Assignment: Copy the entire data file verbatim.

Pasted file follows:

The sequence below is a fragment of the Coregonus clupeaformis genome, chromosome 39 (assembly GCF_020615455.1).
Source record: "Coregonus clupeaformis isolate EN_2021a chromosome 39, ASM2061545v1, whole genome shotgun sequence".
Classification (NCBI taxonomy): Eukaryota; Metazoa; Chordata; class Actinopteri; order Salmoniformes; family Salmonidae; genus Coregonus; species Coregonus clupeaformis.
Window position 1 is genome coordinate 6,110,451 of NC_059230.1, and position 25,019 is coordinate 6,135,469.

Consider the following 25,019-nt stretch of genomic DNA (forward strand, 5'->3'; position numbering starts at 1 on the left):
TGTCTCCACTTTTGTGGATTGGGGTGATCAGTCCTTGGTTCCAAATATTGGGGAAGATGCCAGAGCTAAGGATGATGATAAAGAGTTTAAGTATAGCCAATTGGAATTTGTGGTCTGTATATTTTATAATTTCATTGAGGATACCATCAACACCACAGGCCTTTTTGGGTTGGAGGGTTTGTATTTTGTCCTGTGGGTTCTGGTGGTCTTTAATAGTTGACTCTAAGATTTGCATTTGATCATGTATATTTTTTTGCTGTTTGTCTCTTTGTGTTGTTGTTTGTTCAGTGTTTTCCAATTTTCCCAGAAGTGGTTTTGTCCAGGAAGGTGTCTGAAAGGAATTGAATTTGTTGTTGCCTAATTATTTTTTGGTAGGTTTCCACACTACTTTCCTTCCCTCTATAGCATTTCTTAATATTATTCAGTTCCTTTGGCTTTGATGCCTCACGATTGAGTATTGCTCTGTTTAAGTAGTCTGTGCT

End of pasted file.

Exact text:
The sequence below is a fragment of the Coregonus clupeaformis genome, chromosome 39 (assembly GCF_020615455.1).
Source record: "Coregonus clupeaformis isolate EN_2021a chromosome 39, ASM2061545v1, whole genome shotgun sequence".
Classification (NCBI taxonomy): Eukaryota; Metazoa; Chordata; class Actinopteri; order Salmoniformes; family Salmonidae; genus Coregonus; species Coregonus clupeaformis.
Window position 1 is genome coordinate 6,110,451 of NC_059230.1, and position 25,019 is coordinate 6,135,469.

Consider the following 25,019-nt stretch of genomic DNA (forward strand, 5'->3'; position numbering starts at 1 on the left):
TGTCTCCACTTTTGTGGATTGGGGTGATCAGTCCTTGGTTCCAAATATTGGGGAAGATGCCAGAGCTAAGGATGATGATAAAGAGTTTAAGTATAGCCAATTGGAATTTGTGGTCTGTATATTTTATAATTTCATTGAGGATACCATCAACACCACAGGCCTTTTTGGGTTGGAGGGTTTGTATTTTGTCCTGTGGGTTCTGGTGGTCTTTAATAGTTGACTCTAAGATTTGCATTTGATCATGTATATTTTTTTGCTGTTTGTCTCTTTGTGTTGTTGTTTGTTCAGTGTTTTCCAATTTTCCCAGAAGTGGTTTTGTCCAGGAAGGTGTCTGAAAGGAATTGAATTTGTTGTTGCCTAATTATTTTTTGGTAGGTTTCCACACTACTTTCCTTCCCTCTATAGCATTTCTTAATATTATTCAGTTCCTTTGGCTTTGATGCCTCACGATTGAGTATTGCTCTGTTTAAGTAGTCTGTGCT